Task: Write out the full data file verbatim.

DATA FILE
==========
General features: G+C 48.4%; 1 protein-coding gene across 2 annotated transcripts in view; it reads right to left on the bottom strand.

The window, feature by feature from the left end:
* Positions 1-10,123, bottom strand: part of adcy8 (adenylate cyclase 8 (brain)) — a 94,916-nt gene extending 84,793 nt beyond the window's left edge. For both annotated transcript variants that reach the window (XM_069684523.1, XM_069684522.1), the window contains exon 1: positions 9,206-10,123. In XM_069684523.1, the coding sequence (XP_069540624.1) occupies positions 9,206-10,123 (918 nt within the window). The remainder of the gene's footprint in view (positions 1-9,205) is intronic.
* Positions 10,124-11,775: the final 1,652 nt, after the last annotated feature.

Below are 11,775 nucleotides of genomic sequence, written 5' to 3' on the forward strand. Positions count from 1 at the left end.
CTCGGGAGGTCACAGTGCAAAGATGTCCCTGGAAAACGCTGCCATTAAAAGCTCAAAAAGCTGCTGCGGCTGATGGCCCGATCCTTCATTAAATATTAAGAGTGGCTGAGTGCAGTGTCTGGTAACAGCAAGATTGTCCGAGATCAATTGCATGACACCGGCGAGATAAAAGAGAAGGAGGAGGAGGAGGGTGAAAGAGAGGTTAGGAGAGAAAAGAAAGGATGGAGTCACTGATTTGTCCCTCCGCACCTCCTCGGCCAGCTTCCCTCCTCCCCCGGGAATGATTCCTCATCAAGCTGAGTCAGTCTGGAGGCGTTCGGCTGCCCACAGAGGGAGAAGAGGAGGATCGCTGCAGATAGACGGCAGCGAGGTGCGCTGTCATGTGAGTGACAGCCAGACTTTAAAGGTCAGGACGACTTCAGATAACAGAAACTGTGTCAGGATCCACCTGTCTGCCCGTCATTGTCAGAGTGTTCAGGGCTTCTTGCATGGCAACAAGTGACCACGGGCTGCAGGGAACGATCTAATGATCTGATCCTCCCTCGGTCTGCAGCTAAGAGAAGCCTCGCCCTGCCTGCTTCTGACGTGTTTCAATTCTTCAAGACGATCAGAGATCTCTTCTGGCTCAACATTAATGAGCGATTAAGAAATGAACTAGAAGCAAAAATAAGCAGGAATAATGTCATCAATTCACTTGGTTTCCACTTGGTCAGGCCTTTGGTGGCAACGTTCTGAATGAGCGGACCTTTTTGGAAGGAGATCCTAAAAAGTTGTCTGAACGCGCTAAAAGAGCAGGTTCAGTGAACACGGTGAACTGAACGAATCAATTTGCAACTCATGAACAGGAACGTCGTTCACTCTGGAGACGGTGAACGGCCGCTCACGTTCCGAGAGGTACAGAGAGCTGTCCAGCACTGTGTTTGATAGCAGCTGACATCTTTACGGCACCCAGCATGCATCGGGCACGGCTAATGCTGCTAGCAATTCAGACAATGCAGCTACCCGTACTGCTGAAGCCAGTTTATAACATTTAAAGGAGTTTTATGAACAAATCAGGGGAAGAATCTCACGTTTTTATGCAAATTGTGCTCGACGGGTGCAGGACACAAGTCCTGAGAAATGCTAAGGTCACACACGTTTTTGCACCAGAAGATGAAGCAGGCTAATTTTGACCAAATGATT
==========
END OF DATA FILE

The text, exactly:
General features: G+C 48.4%; 1 protein-coding gene across 2 annotated transcripts in view; it reads right to left on the bottom strand.

The window, feature by feature from the left end:
* Positions 1-10,123, bottom strand: part of adcy8 (adenylate cyclase 8 (brain)) — a 94,916-nt gene extending 84,793 nt beyond the window's left edge. For both annotated transcript variants that reach the window (XM_069684523.1, XM_069684522.1), the window contains exon 1: positions 9,206-10,123. In XM_069684523.1, the coding sequence (XP_069540624.1) occupies positions 9,206-10,123 (918 nt within the window). The remainder of the gene's footprint in view (positions 1-9,205) is intronic.
* Positions 10,124-11,775: the final 1,652 nt, after the last annotated feature.

Below are 11,775 nucleotides of genomic sequence, written 5' to 3' on the forward strand. Positions count from 1 at the left end.
CTCGGGAGGTCACAGTGCAAAGATGTCCCTGGAAAACGCTGCCATTAAAAGCTCAAAAAGCTGCTGCGGCTGATGGCCCGATCCTTCATTAAATATTAAGAGTGGCTGAGTGCAGTGTCTGGTAACAGCAAGATTGTCCGAGATCAATTGCATGACACCGGCGAGATAAAAGAGAAGGAGGAGGAGGAGGGTGAAAGAGAGGTTAGGAGAGAAAAGAAAGGATGGAGTCACTGATTTGTCCCTCCGCACCTCCTCGGCCAGCTTCCCTCCTCCCCCGGGAATGATTCCTCATCAAGCTGAGTCAGTCTGGAGGCGTTCGGCTGCCCACAGAGGGAGAAGAGGAGGATCGCTGCAGATAGACGGCAGCGAGGTGCGCTGTCATGTGAGTGACAGCCAGACTTTAAAGGTCAGGACGACTTCAGATAACAGAAACTGTGTCAGGATCCACCTGTCTGCCCGTCATTGTCAGAGTGTTCAGGGCTTCTTGCATGGCAACAAGTGACCACGGGCTGCAGGGAACGATCTAATGATCTGATCCTCCCTCGGTCTGCAGCTAAGAGAAGCCTCGCCCTGCCTGCTTCTGACGTGTTTCAATTCTTCAAGACGATCAGAGATCTCTTCTGGCTCAACATTAATGAGCGATTAAGAAATGAACTAGAAGCAAAAATAAGCAGGAATAATGTCATCAATTCACTTGGTTTCCACTTGGTCAGGCCTTTGGTGGCAACGTTCTGAATGAGCGGACCTTTTTGGAAGGAGATCCTAAAAAGTTGTCTGAACGCGCTAAAAGAGCAGGTTCAGTGAACACGGTGAACTGAACGAATCAATTTGCAACTCATGAACAGGAACGTCGTTCACTCTGGAGACGGTGAACGGCCGCTCACGTTCCGAGAGGTACAGAGAGCTGTCCAGCACTGTGTTTGATAGCAGCTGACATCTTTACGGCACCCAGCATGCATCGGGCACGGCTAATGCTGCTAGCAATTCAGACAATGCAGCTACCCGTACTGCTGAAGCCAGTTTATAACATTTAAAGGAGTTTTATGAACAAATCAGGGGAAGAATCTCACGTTTTTATGCAAATTGTGCTCGACGGGTGCAGGACACAAGTCCTGAGAAATGCTAAGGTCACACACGTTTTTGCACCAGAAGATGAAGCAGGCTAATTTTGACCAAATGATT